This strategy seems closer to the Saudi firm opinion towards the Yemeni crisis. This is the strategy with which the Coalition engaged in Yemen under the so-called “Decisive Storm” and “Restoring Hope” operation to bring back the “legitimate elite” which is a mix of traditional forces affiliated with the KSA, to Sanaa, to avoid an Iranian foothold as Saudi Arabia hopes.

However, the Emirati strategy seems somewhat different. It shared with the KSA the goal of liberating Shabwa by moving the Giants Brigades which enjoy its support and supervision. This came in the wake of deposing the Islah-affiliated Shabwa Governor, Mohammed Saleh Bin Adyo who transformed Shabwa to a platform for attacking the UAE and its allies.

Thus, the UAE managed to restore its relationship with the KSA after a period of coolness and backstage disagreements about the way of managing the Yemeni file.[1] The UAE also secured restoring the influence of its allies over the governorate. However, the UAE didn't show enthusiasm towards opening all fronts and going to the depth of the Northern areas. It seems that it revised its intervening strategy in Yemen in light of 7 years of bitter harvest[2] although its elites share the common belief that “Defeating the Houthis is a victory against Iran” As expressed by sources close to the ruling authorities.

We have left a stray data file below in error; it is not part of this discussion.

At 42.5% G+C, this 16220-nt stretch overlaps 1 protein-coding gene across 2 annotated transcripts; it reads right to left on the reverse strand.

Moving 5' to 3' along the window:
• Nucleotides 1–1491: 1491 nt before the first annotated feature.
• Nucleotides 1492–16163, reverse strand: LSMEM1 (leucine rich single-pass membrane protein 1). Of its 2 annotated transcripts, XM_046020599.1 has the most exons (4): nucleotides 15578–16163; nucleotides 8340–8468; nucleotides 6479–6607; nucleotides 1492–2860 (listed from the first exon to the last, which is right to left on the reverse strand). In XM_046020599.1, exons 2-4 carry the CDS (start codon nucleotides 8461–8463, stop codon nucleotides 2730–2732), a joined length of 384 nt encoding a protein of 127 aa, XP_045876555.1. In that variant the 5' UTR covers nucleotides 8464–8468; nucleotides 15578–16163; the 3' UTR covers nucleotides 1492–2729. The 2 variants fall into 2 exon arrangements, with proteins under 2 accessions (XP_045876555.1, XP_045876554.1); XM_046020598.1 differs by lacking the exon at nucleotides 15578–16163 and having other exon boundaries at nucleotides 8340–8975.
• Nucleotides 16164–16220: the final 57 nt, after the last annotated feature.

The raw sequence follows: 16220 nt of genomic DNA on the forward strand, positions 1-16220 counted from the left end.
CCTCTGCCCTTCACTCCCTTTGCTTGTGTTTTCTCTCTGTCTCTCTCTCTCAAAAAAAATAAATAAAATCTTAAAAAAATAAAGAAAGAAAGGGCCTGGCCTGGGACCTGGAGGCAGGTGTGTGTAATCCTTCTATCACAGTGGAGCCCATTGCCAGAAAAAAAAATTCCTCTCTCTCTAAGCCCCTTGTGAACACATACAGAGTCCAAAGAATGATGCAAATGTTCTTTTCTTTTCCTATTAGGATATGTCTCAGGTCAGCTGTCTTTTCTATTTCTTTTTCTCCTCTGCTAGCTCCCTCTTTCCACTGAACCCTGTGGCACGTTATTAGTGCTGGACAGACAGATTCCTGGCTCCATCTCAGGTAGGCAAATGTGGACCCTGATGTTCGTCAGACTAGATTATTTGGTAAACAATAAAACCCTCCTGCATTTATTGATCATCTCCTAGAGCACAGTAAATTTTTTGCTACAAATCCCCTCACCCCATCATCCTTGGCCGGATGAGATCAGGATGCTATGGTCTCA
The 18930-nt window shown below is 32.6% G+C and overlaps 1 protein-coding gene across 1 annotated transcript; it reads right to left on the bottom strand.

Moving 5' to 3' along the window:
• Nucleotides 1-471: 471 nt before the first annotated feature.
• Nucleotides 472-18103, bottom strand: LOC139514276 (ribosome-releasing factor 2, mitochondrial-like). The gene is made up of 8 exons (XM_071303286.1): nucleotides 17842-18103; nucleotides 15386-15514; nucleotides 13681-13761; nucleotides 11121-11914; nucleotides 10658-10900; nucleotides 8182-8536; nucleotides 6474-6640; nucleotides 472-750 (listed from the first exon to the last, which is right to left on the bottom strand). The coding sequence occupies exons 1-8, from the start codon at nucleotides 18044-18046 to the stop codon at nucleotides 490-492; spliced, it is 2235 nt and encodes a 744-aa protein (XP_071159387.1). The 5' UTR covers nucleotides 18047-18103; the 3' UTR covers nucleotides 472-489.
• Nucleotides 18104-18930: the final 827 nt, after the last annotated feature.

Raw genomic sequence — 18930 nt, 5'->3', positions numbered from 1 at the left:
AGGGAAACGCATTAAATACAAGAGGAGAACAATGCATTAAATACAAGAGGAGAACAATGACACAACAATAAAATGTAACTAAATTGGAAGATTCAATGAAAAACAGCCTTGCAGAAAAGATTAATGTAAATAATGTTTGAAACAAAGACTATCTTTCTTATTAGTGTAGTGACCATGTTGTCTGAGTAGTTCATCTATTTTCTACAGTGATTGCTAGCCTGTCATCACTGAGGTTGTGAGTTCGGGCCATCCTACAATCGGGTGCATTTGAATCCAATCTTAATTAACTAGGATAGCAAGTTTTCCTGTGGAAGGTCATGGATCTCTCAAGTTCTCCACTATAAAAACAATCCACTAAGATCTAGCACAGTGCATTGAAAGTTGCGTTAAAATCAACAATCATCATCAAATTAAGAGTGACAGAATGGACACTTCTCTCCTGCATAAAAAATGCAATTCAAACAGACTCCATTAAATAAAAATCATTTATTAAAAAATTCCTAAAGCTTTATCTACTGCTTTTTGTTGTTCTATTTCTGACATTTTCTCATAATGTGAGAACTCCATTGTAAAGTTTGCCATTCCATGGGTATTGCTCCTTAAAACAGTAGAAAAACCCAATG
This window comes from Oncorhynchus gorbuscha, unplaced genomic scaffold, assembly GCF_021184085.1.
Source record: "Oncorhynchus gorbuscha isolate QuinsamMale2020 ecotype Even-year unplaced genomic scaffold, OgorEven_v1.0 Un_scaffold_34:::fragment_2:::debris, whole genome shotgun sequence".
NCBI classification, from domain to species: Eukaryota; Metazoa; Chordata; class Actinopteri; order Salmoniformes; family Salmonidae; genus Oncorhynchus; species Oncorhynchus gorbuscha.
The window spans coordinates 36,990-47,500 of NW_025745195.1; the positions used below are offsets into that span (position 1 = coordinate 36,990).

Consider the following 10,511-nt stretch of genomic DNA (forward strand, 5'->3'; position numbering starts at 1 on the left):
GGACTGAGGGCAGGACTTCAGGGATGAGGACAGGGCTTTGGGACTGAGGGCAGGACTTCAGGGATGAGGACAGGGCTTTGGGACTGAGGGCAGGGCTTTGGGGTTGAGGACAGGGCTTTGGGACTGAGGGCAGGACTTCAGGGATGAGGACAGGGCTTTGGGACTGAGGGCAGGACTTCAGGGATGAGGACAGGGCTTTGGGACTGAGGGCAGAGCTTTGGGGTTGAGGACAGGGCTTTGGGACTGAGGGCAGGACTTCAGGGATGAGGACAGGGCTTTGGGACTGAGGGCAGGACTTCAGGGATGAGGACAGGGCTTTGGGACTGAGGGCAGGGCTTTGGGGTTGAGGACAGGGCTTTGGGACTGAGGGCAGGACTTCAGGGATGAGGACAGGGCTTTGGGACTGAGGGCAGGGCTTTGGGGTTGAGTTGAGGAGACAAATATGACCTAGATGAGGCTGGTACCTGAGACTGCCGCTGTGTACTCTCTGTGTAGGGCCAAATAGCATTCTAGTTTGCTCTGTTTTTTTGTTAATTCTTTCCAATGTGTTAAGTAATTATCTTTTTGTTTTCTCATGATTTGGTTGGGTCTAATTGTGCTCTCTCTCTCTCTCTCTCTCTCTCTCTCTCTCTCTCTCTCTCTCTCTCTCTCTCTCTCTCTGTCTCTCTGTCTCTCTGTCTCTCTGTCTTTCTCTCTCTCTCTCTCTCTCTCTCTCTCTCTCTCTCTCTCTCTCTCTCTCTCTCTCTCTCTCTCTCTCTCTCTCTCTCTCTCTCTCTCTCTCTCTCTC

On the other hand, Iran bet on the Houthis’s achievment of big victories in Yemen to enhance its obstinate stance in the Vienna negotiations about its nuclear file, especially after the ascendance of the hardliner “Ibrahim Raisi'' to the top of the Iranian regime and his endeavors to strengthen the strategy of Iran's Revolutionary Guards. This has been in conjunction with the Houthis’ intransigence towards all peace negotiations and their insistence to bring down Marib in spite of all international appeals that call them to stop their attacks against the city. [3]

The death of Hassan Erlo, Iran's Ambassador to the Houthis and the former member of Iran's Revolutionary Guards in late December 2021[4] and the subsequent Houthi loss of large parts of Shabwa constituted a strategic blow against the ambitions of both Iran and the Houthis that seek to bring down Marib and control rich-resources areas, and then move to the other Southern governorates. The quick decisive operation has contributed to shaking the image of the Houthis psychologically and morally after two years of quick victories they had achieved.